Lose a golf course? Hooray!

May 20, 2022 William A. Gralnick
Head shot of writer William Gralnick
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This could be a “no wonder Brooklynites are moving to Florida article.” It is not. It could be an article about golf. It is not that either. It is an article that shows the seemingly endless connections between my seat in Boca Raton, and yours in Brooklyn or the Greater New York area. The story starts here when a local headline grabbed my attention. In the upper-middle-class suburb of Coral Springs, Broward County (west of Ft. Lauderdale, Hollywood for locators), they are working on rolling up a golf course and building a multi-use complex in a neighborhood called Heron Bay.

What Coral Springs is doing is almost unheard of in Florida. Some would say it is unthinkable. Others would call it an actionable offense. I would say great! Hopefully, this will be the final attempt to turn the golf course into badly needed housing, shops, and usable open space.

There are a lot of golf courses in Florida. No state has more. Florida boasts over 1,100 golf courses that play host to over nearly 48 million rounds annually, with 33% by out of state visitors (that’s you), 14% by non-local Florida residents, and 54% by local residents. Even  Monroe County/ Key West has four, where any errant shot seemingly would go into the Atlantic or the Gulf! The king of the golf courses is Palm Beach County. There are one hundred and sixty (160) courses in the county. Are you drooling yet?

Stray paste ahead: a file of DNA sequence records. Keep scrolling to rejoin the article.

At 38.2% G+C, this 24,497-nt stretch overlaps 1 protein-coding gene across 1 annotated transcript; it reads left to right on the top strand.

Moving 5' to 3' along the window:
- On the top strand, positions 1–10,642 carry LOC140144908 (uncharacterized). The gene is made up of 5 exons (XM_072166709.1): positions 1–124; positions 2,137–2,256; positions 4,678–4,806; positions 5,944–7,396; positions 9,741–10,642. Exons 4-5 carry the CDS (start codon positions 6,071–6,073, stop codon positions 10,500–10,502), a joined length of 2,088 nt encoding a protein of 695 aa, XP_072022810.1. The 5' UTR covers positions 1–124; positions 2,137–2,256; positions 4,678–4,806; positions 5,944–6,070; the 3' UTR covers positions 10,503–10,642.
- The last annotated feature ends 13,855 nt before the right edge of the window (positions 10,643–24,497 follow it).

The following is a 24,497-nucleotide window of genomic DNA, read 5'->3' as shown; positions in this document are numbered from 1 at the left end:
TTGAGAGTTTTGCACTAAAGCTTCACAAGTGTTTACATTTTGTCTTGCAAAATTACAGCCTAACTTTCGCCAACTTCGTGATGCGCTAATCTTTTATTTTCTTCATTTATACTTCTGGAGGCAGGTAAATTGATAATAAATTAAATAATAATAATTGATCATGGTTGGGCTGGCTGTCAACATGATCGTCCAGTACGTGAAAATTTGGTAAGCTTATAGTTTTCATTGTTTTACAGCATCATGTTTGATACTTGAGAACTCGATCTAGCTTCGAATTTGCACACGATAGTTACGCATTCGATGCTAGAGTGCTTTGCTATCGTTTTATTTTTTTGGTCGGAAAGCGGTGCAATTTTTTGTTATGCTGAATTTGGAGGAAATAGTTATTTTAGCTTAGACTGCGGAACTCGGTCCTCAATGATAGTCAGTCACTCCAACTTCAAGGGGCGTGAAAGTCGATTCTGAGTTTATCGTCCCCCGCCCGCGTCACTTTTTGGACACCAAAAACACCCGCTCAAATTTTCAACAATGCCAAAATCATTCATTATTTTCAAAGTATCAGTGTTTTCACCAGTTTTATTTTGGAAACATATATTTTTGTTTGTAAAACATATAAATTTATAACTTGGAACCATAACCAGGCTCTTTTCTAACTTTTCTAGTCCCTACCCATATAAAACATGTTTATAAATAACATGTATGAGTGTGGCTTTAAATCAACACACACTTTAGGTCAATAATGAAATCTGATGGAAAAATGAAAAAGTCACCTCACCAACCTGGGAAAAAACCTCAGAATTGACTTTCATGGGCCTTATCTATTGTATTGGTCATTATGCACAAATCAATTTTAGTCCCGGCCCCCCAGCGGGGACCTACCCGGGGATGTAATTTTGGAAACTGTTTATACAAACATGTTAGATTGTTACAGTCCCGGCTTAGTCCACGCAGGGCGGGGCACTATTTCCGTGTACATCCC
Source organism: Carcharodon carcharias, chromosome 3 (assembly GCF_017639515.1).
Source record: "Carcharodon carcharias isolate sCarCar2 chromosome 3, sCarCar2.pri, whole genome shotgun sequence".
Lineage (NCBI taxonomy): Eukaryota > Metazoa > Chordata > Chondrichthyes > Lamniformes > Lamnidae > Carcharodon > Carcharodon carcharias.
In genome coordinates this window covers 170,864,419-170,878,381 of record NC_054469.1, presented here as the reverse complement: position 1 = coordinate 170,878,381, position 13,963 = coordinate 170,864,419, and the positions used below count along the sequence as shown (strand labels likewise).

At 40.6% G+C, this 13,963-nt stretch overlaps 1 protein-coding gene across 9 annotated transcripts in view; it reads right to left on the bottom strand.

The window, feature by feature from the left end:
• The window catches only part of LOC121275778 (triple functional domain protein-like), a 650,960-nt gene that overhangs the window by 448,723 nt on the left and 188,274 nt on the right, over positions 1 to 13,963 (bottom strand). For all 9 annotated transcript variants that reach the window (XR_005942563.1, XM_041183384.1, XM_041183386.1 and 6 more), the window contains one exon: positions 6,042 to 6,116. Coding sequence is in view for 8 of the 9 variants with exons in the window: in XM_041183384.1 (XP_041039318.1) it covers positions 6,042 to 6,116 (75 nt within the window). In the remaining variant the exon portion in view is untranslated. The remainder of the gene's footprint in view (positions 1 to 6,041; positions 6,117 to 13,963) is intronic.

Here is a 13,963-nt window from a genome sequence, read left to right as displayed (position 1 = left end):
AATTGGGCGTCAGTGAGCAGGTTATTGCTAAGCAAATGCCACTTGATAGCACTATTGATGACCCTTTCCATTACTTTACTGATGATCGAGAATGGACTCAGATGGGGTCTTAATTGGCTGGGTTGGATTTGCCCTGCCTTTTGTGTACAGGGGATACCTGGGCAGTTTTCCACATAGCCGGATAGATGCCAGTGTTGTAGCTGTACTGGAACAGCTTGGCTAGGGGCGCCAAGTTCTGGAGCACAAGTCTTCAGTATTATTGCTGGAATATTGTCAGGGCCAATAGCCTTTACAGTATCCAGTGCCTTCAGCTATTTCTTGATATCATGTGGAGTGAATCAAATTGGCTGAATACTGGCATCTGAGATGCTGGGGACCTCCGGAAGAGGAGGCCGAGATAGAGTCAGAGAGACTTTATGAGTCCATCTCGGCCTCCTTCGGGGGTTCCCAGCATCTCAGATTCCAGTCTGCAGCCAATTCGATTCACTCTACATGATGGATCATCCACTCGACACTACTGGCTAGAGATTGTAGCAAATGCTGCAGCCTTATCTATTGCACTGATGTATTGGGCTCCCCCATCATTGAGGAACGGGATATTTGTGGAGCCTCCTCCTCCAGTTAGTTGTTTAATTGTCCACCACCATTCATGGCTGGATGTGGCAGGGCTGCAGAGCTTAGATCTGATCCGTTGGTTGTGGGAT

Some of them, like PGA, are internationally renowned. Some of the courses are designed by the premier course designers in the world. One is Jack Nicklaus. The man widely acknowledged as the greatest golf course architect in the world, Pete Dye, designed courses in Florida. So has Arnold Palmer, Greg Norman, and H.S. Colt who has the distinction of having designed the most top 100 courses in the world. Any of you familiar with this area ever wondered who Donald Ross was and why there’s a road named after him? If so, here’s your answer. Ross has 400 courses to his name and is eternally linked to PGA National.

Brooklyn is different. It has two, both municipal courses. The five boroughs have 13 but within 20 miles of downtown Brooklyn, there are 78. Some are open year-‘round. Many of you dedicated golfers follow the siren song of the greens and play here instead of getting up at 6 am for tee-time in December…or January…or February…or March. Down here it’s called “the season.”

But are they beauty or beast? Greenmatters.com says the environmental impact of golf courses is “outrageous.” They cite arid Utah, where the half dozen or so golf courses use—clean your glasses for this one—nine million gallons of water a day. They also remind us that golf courses are not in harmony with nature but domination of nature. In Florida, 250,000 acres of land have been beaten, molded, raised, lowered, and mauled into the beauty you see. Imagine the amount of pesticide it takes to keep that land pest free. God forbid Tiger Woods’ putt bounces off course because it bumped into a beatle. The billions of gallons of water wash that pesticide in a virtual tsunami of environmental poison, killing creatures and polluting water.